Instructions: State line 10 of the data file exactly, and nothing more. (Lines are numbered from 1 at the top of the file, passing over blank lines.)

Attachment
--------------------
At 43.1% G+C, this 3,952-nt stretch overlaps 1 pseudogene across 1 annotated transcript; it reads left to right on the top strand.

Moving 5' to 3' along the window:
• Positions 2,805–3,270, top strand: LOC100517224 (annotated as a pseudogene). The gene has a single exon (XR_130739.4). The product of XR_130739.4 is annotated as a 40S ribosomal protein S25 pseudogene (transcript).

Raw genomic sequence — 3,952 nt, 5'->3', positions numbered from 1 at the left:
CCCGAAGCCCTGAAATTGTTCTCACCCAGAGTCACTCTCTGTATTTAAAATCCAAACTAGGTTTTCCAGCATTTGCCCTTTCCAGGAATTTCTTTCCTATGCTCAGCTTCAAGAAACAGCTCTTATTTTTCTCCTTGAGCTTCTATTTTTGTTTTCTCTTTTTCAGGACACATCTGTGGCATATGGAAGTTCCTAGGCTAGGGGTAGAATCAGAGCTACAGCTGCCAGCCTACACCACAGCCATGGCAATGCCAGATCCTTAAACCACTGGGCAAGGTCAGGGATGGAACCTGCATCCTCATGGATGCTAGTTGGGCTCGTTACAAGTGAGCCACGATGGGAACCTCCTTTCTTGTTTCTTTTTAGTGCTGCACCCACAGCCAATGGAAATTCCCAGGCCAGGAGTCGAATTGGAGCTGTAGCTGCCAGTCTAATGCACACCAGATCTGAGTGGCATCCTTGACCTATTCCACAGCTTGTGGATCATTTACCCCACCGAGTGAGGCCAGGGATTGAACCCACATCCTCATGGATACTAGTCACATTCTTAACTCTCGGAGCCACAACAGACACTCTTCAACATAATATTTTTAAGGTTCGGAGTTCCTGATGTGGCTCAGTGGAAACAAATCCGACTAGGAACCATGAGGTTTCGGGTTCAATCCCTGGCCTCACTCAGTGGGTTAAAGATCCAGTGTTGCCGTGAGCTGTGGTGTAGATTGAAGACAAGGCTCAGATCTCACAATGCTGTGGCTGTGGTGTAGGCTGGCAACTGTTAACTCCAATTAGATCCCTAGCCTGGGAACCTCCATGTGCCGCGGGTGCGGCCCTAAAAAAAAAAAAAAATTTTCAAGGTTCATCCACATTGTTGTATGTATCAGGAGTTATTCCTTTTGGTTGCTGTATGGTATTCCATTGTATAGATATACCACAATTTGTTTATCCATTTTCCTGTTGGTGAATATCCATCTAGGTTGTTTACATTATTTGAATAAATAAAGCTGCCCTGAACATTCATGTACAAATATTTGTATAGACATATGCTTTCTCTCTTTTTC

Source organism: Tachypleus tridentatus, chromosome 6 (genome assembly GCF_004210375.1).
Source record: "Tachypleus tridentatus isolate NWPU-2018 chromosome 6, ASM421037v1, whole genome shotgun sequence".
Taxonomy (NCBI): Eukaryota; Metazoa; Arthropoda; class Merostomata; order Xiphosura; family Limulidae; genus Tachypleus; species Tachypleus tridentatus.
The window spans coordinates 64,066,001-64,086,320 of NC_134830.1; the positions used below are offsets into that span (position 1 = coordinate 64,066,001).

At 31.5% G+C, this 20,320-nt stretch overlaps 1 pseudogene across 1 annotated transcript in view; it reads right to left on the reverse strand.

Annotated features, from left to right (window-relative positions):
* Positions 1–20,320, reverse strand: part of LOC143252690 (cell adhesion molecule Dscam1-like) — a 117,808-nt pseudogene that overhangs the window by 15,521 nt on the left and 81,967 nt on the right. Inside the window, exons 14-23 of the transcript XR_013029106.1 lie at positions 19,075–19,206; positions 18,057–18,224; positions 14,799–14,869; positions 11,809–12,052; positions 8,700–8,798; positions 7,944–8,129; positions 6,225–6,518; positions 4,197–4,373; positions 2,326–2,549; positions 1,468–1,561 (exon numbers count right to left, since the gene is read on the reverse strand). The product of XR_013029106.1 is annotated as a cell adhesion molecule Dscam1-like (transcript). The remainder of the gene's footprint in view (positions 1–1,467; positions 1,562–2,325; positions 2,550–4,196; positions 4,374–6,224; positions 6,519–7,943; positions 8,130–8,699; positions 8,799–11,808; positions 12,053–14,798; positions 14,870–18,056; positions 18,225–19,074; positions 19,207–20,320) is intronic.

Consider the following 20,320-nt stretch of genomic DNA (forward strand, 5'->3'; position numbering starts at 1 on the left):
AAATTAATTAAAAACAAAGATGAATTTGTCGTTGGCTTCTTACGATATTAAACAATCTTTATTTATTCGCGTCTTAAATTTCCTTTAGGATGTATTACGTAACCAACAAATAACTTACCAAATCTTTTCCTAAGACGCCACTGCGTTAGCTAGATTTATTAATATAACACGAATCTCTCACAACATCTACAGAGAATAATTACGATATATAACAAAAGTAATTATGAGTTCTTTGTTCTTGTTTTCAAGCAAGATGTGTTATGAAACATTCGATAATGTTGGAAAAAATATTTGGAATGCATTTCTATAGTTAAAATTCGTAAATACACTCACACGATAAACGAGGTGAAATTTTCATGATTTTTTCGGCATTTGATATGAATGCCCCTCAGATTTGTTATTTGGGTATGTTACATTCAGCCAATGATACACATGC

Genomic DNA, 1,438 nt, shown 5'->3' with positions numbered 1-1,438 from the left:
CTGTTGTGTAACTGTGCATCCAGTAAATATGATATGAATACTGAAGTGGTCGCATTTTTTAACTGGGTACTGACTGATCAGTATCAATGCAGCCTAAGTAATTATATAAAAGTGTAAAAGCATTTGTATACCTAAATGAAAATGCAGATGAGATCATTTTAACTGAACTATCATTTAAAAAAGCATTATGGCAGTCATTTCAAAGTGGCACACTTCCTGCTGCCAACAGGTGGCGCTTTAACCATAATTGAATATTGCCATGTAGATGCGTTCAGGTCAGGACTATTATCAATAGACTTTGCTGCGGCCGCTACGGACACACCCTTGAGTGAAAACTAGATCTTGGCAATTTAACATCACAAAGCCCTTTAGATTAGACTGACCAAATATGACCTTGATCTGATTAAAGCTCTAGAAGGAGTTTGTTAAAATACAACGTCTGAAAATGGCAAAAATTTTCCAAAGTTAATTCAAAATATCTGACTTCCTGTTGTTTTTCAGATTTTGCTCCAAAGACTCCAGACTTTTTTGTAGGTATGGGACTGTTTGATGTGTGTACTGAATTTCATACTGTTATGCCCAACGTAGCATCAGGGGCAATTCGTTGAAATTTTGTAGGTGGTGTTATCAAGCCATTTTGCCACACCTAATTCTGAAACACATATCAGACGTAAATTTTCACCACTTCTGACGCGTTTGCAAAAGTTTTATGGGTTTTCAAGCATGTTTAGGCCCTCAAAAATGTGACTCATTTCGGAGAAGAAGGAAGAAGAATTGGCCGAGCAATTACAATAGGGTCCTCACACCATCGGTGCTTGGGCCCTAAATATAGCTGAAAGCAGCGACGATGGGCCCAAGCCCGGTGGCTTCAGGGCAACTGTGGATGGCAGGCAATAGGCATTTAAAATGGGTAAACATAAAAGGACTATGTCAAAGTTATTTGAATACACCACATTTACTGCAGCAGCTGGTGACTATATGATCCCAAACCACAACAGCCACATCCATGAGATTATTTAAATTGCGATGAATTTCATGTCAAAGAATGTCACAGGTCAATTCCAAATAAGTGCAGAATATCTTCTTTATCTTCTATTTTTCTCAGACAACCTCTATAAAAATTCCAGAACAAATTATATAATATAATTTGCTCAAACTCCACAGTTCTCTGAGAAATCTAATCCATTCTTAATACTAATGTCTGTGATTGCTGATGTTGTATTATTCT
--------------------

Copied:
At 31.5% G+C, this 20,320-nt stretch overlaps 1 pseudogene across 1 annotated transcript in view; it reads right to left on the reverse strand.